Posted on November 30, 2017. Filed under: raising multiples, Uncategorized | Tags: , , , , , , |

Our children present us with many opportunities to take photos to mark special occasions, achievements or just because they are so darn cute!  And we, as their parents, love to take their photos.  There is something important to keep in mind though, when taking photos of our multiples, especially if they look a lot alike.

Our local multiple-birth support association once had monozygotic (identical) adult women come and speak to us.  The ladies were about 35 years old at the time.  They brought a photo of them when they were about 4 years old.  They were dressed identically, hair done the same and posed mirror-image across from each other on a bench.  It was a beautiful photo.  One of the women took the over-sized picture and tossed it on the table in front of them saying, “We don’t which one is which!”  All of their family photos (there were several other children in the family) involved them being front and centre, identically dressed but none of the photos were named.  Both of them felt angry, hurt, depressed and resentful that their parents could not remember which was which and also had taken the trouble to mark the photos so that they would have the right photos of themselves when they were young.  Further, they were consistently placed from and centre of family gatherings over their siblings, who then resented and blamed them for being shoved to the background.  The siblings felt marginalized by their sisters, even though the sisters had no say in their photo placements.  These photo sessions were lose/lose all around.

All this to say, we all love to have, share and recognize ourselves in family photo albums.  Such pictures are our right of passage and it is a joy to look back on our personal journeys and milestones.  What isn’t right to have to guess which one is the “Real Me.”  Parents can make sure that our children each have pictures of themselves as youngsters (and beyond) to cherish and to share with future partners and the children they will have.   Here are some imperatives:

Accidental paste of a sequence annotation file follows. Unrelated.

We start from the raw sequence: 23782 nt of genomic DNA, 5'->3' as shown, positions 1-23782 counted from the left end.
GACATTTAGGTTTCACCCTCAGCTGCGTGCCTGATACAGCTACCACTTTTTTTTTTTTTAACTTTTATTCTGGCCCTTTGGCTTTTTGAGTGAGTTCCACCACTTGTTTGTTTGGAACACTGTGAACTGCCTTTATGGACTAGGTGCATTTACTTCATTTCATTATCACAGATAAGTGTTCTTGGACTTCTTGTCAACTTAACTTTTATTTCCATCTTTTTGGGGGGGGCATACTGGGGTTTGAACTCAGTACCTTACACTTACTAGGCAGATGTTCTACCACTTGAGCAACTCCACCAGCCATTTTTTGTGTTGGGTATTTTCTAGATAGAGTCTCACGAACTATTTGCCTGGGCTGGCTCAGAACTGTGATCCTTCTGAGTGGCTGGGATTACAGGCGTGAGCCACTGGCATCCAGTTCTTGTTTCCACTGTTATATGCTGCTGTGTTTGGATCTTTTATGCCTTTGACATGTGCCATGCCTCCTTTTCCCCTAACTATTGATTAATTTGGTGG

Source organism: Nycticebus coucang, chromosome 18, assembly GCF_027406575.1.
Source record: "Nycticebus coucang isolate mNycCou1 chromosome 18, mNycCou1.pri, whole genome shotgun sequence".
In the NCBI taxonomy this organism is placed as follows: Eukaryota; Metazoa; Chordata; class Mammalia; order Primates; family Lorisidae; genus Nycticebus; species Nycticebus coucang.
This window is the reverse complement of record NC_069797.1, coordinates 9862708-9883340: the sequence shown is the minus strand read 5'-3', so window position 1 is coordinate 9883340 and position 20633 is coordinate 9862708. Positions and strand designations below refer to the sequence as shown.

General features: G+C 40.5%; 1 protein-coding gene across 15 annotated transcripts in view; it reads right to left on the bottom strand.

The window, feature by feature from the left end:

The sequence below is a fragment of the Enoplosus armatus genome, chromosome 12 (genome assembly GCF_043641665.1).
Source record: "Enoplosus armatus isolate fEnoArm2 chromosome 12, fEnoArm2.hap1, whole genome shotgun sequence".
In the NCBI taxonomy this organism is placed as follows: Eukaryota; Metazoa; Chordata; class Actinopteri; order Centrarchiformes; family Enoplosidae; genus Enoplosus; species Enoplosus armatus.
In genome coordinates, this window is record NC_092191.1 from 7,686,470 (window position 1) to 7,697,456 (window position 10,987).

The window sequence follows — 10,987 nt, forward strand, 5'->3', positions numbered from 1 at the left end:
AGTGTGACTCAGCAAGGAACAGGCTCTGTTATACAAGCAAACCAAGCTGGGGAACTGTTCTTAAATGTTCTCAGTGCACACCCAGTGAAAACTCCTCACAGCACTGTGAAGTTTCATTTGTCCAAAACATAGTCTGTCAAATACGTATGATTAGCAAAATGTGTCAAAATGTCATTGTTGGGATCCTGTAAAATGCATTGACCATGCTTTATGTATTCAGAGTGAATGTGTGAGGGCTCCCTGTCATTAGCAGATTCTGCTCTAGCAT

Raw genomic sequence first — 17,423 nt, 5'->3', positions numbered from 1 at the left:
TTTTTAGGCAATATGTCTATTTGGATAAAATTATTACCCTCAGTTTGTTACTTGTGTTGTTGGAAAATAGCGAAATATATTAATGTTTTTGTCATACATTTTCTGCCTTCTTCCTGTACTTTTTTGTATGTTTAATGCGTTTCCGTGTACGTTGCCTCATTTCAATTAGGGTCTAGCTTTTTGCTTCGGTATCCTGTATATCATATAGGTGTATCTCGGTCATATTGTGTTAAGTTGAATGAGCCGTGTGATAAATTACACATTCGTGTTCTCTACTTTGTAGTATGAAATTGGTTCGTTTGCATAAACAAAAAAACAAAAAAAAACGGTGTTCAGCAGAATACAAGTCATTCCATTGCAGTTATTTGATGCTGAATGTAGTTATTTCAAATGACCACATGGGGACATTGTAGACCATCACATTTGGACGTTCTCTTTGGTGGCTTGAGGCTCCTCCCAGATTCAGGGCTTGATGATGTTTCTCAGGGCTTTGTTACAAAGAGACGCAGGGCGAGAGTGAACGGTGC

1.  Don’t always have your multiples dressed alike in photos.  This will help make sure you can properly identify who is whom.
  2. Mark the back of each photo as soon as you get the hard copy.  Our memories fail over time and we will not necessarily remember who is on the left or right.
  3. Do not continually place your multiples in positions that minimize the prominence of your other children.  EACH child is important and deserves center stage at some points.  To do so makes your other children resentful of their multiple-birth siblings even though the multiples have no input into their placement in family photos.  The multiples get to pay the price with their siblings of their parents’ choices.
  4. The inability to identify oneself in family photos may seem innocuous to the parents, but it is important to us all to be able to see ourselves in photos without having to question:  Which one is me? and knowing their will never be an honest answer.




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